This lens offers an 8X zoom, which is adequate for most casual photography. The 25-200mm focal length also offers a wide angle, but it comes with a little bit of a trade-off. At 25mm wide you will notice distortions at the edges. Also, the sharp details you will see in wide-angle shots will get progressively softer as you zoom in (see examples on the Samples page).
Macro shooting is enjoyable, with the lens able to focus as close as 1.9 inch. My closeups of flowers tended to look sharp and well exposed.
Minimum Focus Distance:
W: Approx. 5cm (1.9 inches) to infinity
T: Approx.150cm (4.92 ft.) to infinity
Auto Focus Modes:
Face tracking AF
The tiny flash on this compact camera does what you'd expect of such a small light source. It peters out short of 10 feet, but works adequately for snapshots within that range. At wide angle, it is rated to reach 9 feet, 2-1/4 inches (now that's a precise rating). At telephoto, it can illuminate adequately up to 6 feet, 6-3/4 inches.
Interestingly, Sony publishes additional ranges for use with ISO 3200, which increases the range to over 17 feet, 4 inches at wide angle. However, as you will see in our test shots on the Samples page, bumping up the ISO this high on this camera is likely to result in unattractive digital noise in your photos.
Advanced Flash (limits image resolution to 4 megapixels)
The 2.7-inch LCD has a modest 230,000-dot resolution. That means it's not extremely sharp, and neither is it exceedingly bright. Side to side the viewing angle is fine, but I found that when angling it upward or downward, the screen begins dimming at roughly 45 degrees. Not a problem if you don't tend to shoot overhead or try to get creative with your angles.
The menus offer two settings for the screen resolution (standard and high). Why would you want to lower the resolution of the screen? The manual suggests that standard resolution could lengthen battery life. Unfortunately, the specs posted on the Sony website list no battery life ratings. But my experience suggested it's a good idea, given the poor battery life I experienced.
Shooting with (presumably) a full battery charge with the camera fresh out of the box, I captured 110 photos and 20 short movies on one battery charge. On a second, definitely full, charge, I captured only 89 photos with the LCD setting changed to high resolution.
At the top of the back panel, to the right of the LCD, is the zoom rocker button that controls the 8X zoom lens, and digital zoom if enabled. Rather than have a dedicated movie record button, this camera has a three-position switch for changing from still image shooting to video. The middle position is for capturing panoramic stills.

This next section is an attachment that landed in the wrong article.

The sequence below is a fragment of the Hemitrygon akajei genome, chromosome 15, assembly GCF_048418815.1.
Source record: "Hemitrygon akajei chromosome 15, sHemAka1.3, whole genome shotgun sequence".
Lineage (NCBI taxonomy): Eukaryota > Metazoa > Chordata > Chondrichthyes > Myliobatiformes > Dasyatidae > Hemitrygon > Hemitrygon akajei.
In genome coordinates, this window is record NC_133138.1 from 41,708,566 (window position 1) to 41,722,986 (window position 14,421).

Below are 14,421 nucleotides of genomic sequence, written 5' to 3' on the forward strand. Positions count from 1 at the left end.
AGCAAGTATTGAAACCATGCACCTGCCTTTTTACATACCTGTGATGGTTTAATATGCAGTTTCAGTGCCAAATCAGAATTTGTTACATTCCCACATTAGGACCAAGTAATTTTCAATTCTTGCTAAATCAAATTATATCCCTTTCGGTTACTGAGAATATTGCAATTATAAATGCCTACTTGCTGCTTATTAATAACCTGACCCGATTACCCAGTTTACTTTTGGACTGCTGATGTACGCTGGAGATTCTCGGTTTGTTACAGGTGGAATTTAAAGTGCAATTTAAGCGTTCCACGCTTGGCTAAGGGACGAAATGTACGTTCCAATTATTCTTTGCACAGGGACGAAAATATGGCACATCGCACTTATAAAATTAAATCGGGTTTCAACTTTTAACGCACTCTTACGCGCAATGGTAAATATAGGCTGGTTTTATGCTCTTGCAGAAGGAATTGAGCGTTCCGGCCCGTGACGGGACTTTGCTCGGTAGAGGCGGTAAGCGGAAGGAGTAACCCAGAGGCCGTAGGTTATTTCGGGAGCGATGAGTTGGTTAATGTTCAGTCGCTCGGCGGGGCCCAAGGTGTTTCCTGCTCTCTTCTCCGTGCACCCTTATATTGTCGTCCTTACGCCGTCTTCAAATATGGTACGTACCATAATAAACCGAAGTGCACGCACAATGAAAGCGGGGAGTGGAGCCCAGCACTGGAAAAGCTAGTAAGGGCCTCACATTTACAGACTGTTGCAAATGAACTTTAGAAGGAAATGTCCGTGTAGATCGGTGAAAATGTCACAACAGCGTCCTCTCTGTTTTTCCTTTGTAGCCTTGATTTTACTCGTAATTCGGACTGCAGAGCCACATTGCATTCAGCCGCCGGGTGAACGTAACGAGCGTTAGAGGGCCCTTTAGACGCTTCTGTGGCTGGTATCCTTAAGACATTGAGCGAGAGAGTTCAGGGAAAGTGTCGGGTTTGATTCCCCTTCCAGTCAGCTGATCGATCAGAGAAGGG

The remainder of the buttons are, for the most part, conventional. The playback, menu, and trash buttons do the expected. But notice that the trash icon shares space with a question mark - this indicates that while the button deletes images in playback mode, it doubles as the help system in shooting mode.
In addition, the four-way control has an interesting quirk. The left position, graced by a smiley face, is dedicated to launching the smile shutter button, wherein the camera automatically trips the shutter when it can detect a smiling face in the frame. The other three positions do as their icons suggest (from top, clockwise): alter display mode, bring up the flash menu, and offer self-timer settings. However, in shooting mode there are only two display modes: information on or off. But rather than toggle between the two with one button press, this button brings up a two-item menu you must use to select the other mode, then press Select.
The top of the camera is a simple affair - just a power button and shutter button atop the slim body.
There is just one port on this camera - a multi-use AV/USB port that supports high-speed USB 2.0. It's located on the bottom of the camera, between the tripod mount and the battery/memory card door.
The battery slips into its compartment right beside the memory card slot behind a hinged door on the underside of the camera.
Supported Memory Card Formats:
An AC adapter is included with the camera, which allows you to connect the USB cable to the brick, which plugs into an outlet. You charge the battery while it is in the camera. However, I'd be happier to have it recharge in the charger so I could use a second battery, given the poor battery life I experienced. I was only able to capture 110 shots and 20 short videos with the LCD set at standard resolution (though I can't definitively say the battery was fully charged). On a second charge, and the camera's display set to high resolution, the camera captured a paltry 89 shots before calling it quits.
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